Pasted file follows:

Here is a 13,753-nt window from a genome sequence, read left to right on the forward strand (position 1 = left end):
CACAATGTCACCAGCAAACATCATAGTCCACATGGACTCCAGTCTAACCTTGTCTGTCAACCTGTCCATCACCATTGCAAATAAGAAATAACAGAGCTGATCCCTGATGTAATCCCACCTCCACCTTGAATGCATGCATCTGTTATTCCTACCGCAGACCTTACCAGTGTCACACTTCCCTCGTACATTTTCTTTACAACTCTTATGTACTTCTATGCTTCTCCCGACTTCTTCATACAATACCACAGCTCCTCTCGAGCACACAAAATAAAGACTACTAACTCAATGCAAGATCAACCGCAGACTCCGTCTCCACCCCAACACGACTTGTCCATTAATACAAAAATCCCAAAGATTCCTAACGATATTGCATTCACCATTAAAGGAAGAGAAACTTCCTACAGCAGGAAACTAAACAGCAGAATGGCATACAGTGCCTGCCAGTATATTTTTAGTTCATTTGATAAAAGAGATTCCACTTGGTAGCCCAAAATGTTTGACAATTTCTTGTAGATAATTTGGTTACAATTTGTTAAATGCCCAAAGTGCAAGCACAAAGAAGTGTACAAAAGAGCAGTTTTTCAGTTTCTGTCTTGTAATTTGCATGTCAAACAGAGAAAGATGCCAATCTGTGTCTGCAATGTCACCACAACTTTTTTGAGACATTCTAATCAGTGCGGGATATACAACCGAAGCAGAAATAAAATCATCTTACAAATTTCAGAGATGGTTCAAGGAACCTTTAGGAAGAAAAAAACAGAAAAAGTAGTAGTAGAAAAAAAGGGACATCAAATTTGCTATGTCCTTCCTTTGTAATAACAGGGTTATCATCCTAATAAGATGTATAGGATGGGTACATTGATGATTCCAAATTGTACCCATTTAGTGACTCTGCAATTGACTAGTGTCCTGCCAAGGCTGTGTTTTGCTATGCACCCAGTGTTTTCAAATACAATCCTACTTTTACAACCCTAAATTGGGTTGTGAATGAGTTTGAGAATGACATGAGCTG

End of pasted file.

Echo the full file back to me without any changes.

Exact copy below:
Here is a 13,753-nt window from a genome sequence, read left to right on the forward strand (position 1 = left end):
CACAATGTCACCAGCAAACATCATAGTCCACATGGACTCCAGTCTAACCTTGTCTGTCAACCTGTCCATCACCATTGCAAATAAGAAATAACAGAGCTGATCCCTGATGTAATCCCACCTCCACCTTGAATGCATGCATCTGTTATTCCTACCGCAGACCTTACCAGTGTCACACTTCCCTCGTACATTTTCTTTACAACTCTTATGTACTTCTATGCTTCTCCCGACTTCTTCATACAATACCACAGCTCCTCTCGAGCACACAAAATAAAGACTACTAACTCAATGCAAGATCAACCGCAGACTCCGTCTCCACCCCAACACGACTTGTCCATTAATACAAAAATCCCAAAGATTCCTAACGATATTGCATTCACCATTAAAGGAAGAGAAACTTCCTACAGCAGGAAACTAAACAGCAGAATGGCATACAGTGCCTGCCAGTATATTTTTAGTTCATTTGATAAAAGAGATTCCACTTGGTAGCCCAAAATGTTTGACAATTTCTTGTAGATAATTTGGTTACAATTTGTTAAATGCCCAAAGTGCAAGCACAAAGAAGTGTACAAAAGAGCAGTTTTTCAGTTTCTGTCTTGTAATTTGCATGTCAAACAGAGAAAGATGCCAATCTGTGTCTGCAATGTCACCACAACTTTTTTGAGACATTCTAATCAGTGCGGGATATACAACCGAAGCAGAAATAAAATCATCTTACAAATTTCAGAGATGGTTCAAGGAACCTTTAGGAAGAAAAAAACAGAAAAAGTAGTAGTAGAAAAAAAGGGACATCAAATTTGCTATGTCCTTCCTTTGTAATAACAGGGTTATCATCCTAATAAGATGTATAGGATGGGTACATTGATGATTCCAAATTGTACCCATTTAGTGACTCTGCAATTGACTAGTGTCCTGCCAAGGCTGTGTTTTGCTATGCACCCAGTGTTTTCAAATACAATCCTACTTTTACAACCCTAAATTGGGTTGTGAATGAGTTTGAGAATGACATGAGCTG